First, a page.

Murder is not prophetic
This morning, Shahbaz Bhatti, minister of minorities and the sole Christian in the Pakistani government, was shot to death. Mr. Bhatti had recently campaigned to reform a blasphemy law in Pakistan which calls for the death of those who speak against the Prophet Muhammad.
Undoubtedly, some will say this is Islam. It's not. It's murder. Plain and simple.
The Prophet Muhammad made it a clear priority that people of other faiths and traditions would feel safe around him and his companions.
In 628 CE, the Prophet granted the monks of St. Catherine Monastery in Mt. Sinai a charter of privilege, which among other rights, ensured their right to practice Christianity, self-govern, and be protected in times of war.
In another story, the Prophet allowed a group of Christians to pray in his own mosque.
Through history, Muslims have followed this tradition of protecting those from other faiths and backgrounds.
Ali, the 4th Caliph of Islam and the first Shia Imam, famously wrote a letter to his governor in Egypt reminding him that the population there was made up of those who were his brothers in faith or his equals in creation, and they should all be treated accordingly.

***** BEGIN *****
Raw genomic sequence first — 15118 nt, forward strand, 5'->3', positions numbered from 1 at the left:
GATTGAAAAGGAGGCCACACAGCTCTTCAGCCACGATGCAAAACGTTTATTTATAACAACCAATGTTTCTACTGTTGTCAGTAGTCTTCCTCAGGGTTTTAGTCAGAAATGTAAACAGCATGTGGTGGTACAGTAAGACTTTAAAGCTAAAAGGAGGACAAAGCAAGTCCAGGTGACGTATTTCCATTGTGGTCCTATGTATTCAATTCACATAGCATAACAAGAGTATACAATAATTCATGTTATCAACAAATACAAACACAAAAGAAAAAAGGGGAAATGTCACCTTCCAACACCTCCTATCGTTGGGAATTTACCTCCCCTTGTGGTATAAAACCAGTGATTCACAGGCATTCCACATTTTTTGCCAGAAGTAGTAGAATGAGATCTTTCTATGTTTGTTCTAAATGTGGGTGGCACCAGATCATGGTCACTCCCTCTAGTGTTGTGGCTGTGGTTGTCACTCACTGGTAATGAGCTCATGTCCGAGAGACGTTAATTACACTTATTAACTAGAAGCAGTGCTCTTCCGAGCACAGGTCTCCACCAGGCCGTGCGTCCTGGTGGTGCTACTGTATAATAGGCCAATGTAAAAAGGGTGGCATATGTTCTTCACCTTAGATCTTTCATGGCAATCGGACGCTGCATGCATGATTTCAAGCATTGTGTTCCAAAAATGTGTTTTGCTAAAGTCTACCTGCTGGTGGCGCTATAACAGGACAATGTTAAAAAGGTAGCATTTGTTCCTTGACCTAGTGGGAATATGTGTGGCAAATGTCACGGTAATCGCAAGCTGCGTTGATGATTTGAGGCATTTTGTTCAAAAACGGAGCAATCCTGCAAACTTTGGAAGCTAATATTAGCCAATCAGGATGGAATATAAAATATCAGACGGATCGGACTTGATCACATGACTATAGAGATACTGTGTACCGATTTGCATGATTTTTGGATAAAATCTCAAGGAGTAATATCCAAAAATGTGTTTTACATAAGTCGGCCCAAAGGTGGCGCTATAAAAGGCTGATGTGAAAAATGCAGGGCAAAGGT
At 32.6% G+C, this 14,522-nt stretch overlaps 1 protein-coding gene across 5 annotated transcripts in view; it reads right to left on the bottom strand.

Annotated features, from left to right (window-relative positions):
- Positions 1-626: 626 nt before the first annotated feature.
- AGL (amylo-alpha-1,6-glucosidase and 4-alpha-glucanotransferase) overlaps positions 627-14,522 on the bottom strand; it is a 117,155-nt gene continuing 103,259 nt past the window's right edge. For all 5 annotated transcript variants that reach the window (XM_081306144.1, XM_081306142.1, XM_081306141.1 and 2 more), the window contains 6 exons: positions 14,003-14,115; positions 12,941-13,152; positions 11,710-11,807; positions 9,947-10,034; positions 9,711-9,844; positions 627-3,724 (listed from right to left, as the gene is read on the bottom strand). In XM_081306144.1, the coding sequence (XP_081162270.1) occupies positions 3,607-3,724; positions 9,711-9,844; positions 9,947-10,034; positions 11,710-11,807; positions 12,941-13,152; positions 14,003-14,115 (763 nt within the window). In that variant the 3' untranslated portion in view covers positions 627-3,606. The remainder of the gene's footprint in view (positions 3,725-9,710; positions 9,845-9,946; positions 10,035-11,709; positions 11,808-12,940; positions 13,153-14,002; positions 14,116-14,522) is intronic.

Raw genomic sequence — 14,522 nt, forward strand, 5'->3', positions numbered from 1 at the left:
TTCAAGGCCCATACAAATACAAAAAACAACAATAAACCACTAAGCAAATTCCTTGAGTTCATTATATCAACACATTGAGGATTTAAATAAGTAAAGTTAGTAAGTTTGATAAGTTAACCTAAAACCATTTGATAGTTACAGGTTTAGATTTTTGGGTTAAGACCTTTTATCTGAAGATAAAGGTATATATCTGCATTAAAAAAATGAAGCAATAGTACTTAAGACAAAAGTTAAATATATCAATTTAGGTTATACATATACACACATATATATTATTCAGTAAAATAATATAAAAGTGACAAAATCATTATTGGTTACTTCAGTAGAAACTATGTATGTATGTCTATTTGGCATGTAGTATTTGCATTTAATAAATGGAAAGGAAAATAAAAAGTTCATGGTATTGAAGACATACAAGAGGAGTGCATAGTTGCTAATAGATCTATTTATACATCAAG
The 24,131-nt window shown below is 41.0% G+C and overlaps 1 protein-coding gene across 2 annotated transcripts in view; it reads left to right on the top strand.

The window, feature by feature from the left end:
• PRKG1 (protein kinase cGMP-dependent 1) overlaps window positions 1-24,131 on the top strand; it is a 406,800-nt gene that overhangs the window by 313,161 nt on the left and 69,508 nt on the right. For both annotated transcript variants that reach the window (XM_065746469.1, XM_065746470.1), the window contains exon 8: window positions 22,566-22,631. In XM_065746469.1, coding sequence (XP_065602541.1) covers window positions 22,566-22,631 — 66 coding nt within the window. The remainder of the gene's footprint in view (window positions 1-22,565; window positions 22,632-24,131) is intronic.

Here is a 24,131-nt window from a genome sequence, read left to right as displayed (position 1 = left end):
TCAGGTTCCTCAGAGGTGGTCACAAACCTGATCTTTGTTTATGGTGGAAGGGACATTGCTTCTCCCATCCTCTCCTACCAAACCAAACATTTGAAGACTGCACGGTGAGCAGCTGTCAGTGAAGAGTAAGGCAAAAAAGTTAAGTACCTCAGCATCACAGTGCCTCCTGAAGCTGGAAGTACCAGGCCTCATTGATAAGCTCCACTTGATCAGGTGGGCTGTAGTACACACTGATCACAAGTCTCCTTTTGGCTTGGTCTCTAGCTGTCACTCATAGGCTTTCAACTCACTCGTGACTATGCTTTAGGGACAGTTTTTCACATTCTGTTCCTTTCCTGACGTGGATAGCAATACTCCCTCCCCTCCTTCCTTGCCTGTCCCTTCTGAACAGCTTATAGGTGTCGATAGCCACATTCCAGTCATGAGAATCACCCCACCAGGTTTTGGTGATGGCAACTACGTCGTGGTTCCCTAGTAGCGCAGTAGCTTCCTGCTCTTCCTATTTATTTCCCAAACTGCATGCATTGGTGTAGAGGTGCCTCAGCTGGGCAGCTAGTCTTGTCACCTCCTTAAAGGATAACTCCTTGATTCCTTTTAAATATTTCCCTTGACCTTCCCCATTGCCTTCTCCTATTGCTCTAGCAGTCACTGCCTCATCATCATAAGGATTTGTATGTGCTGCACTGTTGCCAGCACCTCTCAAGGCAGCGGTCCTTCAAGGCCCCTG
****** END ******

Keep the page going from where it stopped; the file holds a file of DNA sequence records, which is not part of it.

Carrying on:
In Albania during WWII, Muslims took their Jewish neighbors into their homes and protected them, putting their own families and lives on the line. And in this Muslim majority country, almost every single Jew was saved. When interviewed, a Muslim Albanian Hamdi Mece explained, "We are true Muslims, and God granted us the privilege of saving Jews. All life is precious and given by God. To save a life is God's gift."
The Prophet made it clear that people of other faiths and traditions ought to feel safe around Muslims, and that it was a Muslim duty to protect others as they would one another.
It is staggering to see extremists who call themselves Muslims brazenly defy this very clear tradition of the Prophet they claim to follow.
This post originally ran on in the Washington Post's Blog On Faith.